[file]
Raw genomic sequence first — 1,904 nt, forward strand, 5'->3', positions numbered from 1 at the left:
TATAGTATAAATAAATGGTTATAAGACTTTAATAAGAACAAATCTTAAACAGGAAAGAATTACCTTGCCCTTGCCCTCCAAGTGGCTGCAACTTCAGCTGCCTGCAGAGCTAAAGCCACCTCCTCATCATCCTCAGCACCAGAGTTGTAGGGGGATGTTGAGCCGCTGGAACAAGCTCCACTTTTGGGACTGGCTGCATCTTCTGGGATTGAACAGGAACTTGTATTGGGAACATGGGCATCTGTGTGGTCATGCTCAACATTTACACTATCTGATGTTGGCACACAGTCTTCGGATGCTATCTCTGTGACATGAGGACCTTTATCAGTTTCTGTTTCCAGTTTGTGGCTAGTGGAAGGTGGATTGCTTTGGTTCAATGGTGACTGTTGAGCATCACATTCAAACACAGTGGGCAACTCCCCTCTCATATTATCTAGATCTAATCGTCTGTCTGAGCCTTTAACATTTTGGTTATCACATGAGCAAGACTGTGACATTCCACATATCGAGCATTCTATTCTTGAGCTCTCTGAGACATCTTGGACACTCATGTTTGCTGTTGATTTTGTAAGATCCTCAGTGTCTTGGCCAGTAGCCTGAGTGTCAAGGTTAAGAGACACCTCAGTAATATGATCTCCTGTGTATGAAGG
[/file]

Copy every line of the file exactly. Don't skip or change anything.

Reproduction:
Raw genomic sequence first — 1,904 nt, forward strand, 5'->3', positions numbered from 1 at the left:
TATAGTATAAATAAATGGTTATAAGACTTTAATAAGAACAAATCTTAAACAGGAAAGAATTACCTTGCCCTTGCCCTCCAAGTGGCTGCAACTTCAGCTGCCTGCAGAGCTAAAGCCACCTCCTCATCATCCTCAGCACCAGAGTTGTAGGGGGATGTTGAGCCGCTGGAACAAGCTCCACTTTTGGGACTGGCTGCATCTTCTGGGATTGAACAGGAACTTGTATTGGGAACATGGGCATCTGTGTGGTCATGCTCAACATTTACACTATCTGATGTTGGCACACAGTCTTCGGATGCTATCTCTGTGACATGAGGACCTTTATCAGTTTCTGTTTCCAGTTTGTGGCTAGTGGAAGGTGGATTGCTTTGGTTCAATGGTGACTGTTGAGCATCACATTCAAACACAGTGGGCAACTCCCCTCTCATATTATCTAGATCTAATCGTCTGTCTGAGCCTTTAACATTTTGGTTATCACATGAGCAAGACTGTGACATTCCACATATCGAGCATTCTATTCTTGAGCTCTCTGAGACATCTTGGACACTCATGTTTGCTGTTGATTTTGTAAGATCCTCAGTGTCTTGGCCAGTAGCCTGAGTGTCAAGGTTAAGAGACACCTCAGTAATATGATCTCCTGTGTATGAAGG